Does your teen have trouble focusing while studying? It’s not surprising when you consider the number of distractions they have to contend with these days. Social media, streaming video services, texts, emails, and the list goes on.
If your teen is having trouble focusing on what they need to do or finds themselves constantly distracted, here’s how you can help.
Show Them How to Get Started
After a hectic day at school and a long bus ride home, teens can get lazy about doing their homework. The trick is to keep up the pace. No amount of yelling at your teenager will get the job done.
Instead, sit down with your teenager and help them figure out a plan. After a long day, wondering where to start can be overwhelming.
Go through their work and help them figure out a study plan. Doing this should help all the pieces fall into place.
Help Them Find Their Reason
A yelling match between you and your teen telling them they need to study or else probably won’t work.
Get your teen to write down why they should want to study. Maybe they want to be the type of person who always does their best or have a favorite subject they would like to become more knowledgeable about.
Process-oriented goals are much more effective than outcome-oriented goals. Teens often feel outcomes, like getting straight As, are beyond their control, but they can achieve at least an hour or two of study every day.
Processes are immediate, while outcomes can be in the distant future, difficult to visualize, and may never eventuate.
Teach Them to Track Their Progress
Tracking progress can increase the motivation for study. When teens keep track of their progress, they have a visual record of how far they have come and can feel proud of their achievements.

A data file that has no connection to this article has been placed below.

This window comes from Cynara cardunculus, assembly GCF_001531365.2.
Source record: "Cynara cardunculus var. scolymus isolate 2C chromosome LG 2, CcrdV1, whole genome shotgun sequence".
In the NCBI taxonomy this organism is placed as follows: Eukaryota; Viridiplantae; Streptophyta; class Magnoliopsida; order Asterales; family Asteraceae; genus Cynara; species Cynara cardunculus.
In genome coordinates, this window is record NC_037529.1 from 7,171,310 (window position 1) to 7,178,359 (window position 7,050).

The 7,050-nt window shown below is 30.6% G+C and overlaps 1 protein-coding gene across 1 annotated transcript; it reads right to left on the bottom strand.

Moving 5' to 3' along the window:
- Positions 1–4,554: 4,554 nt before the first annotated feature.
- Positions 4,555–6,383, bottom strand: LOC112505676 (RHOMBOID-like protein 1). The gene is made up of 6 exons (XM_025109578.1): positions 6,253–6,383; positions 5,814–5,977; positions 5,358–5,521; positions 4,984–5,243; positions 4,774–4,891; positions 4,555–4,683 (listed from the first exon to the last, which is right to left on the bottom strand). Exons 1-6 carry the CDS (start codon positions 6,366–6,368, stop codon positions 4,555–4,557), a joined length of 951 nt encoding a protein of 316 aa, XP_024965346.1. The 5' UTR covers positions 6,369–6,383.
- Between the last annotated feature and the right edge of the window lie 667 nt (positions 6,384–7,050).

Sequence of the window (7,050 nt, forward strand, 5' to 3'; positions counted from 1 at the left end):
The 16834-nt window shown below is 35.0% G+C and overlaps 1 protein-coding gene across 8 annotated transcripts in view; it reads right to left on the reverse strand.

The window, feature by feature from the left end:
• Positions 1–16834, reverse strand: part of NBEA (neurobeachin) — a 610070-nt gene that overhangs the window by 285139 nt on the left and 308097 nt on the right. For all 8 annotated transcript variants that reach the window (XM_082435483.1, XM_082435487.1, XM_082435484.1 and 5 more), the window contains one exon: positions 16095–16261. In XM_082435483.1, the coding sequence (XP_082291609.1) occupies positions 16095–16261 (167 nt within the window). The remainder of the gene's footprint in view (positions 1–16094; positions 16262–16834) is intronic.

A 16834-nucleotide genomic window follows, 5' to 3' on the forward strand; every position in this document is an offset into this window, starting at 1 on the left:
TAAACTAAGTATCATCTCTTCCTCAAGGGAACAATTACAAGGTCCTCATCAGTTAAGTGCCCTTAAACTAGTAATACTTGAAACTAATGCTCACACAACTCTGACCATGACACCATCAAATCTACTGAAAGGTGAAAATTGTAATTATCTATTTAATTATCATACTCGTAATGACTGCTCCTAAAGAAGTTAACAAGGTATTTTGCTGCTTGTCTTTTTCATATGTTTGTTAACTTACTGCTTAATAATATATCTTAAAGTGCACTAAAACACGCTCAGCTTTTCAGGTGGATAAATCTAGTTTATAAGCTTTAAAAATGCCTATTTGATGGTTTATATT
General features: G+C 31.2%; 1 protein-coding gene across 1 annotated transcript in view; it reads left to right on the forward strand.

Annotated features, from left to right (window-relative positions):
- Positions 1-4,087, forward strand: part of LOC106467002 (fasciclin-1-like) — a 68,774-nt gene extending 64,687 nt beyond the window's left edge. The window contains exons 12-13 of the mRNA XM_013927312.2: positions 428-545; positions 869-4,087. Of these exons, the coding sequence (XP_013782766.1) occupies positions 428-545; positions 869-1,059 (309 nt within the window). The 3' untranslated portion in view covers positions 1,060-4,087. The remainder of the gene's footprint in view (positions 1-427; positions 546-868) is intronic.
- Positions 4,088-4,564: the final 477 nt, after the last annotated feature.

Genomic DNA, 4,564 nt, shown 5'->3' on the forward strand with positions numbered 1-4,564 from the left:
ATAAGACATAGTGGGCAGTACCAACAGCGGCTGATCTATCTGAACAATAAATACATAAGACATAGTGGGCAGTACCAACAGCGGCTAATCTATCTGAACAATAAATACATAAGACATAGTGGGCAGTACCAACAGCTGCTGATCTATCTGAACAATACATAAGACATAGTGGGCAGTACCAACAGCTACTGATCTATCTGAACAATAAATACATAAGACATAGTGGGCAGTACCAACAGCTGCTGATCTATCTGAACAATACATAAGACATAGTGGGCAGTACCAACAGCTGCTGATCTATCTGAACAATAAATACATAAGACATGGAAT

Morale is important for maintaining momentum.
Plus, when they see what they have completed, it will help them to know what still needs to be done without feeling overwhelmed.
Create A Tidy Study Area
Focusing is hard enough without a messy and cluttered study area adding to the chaos. Teach your teen about the importance of a neat and tidy desk.
They will concentrate better and suffer fewer distractions when they only have what they need for the subject they are studying.
When they move on to the next subject, they should put what they don’t need away and out of sight.
Get your teen to make a list of what they need for each subject so they can get in the habit of creating a distraction-free zone whenever they sit down to work.
Advise Them Against Studying in Bed
Your teen will perform better when they study in a different place from where they sleep.
Our brains associate our beds with sleeping.
If your teen lays on their bed to study, the brain will take this as a signal that it’s time to take a nap.
Likewise, a designated study area will put the brain into study mode.
Plus, laying down or sitting cross-legged are not great positions for lengthy study sessions and may even bring on a headache and neck or back pain.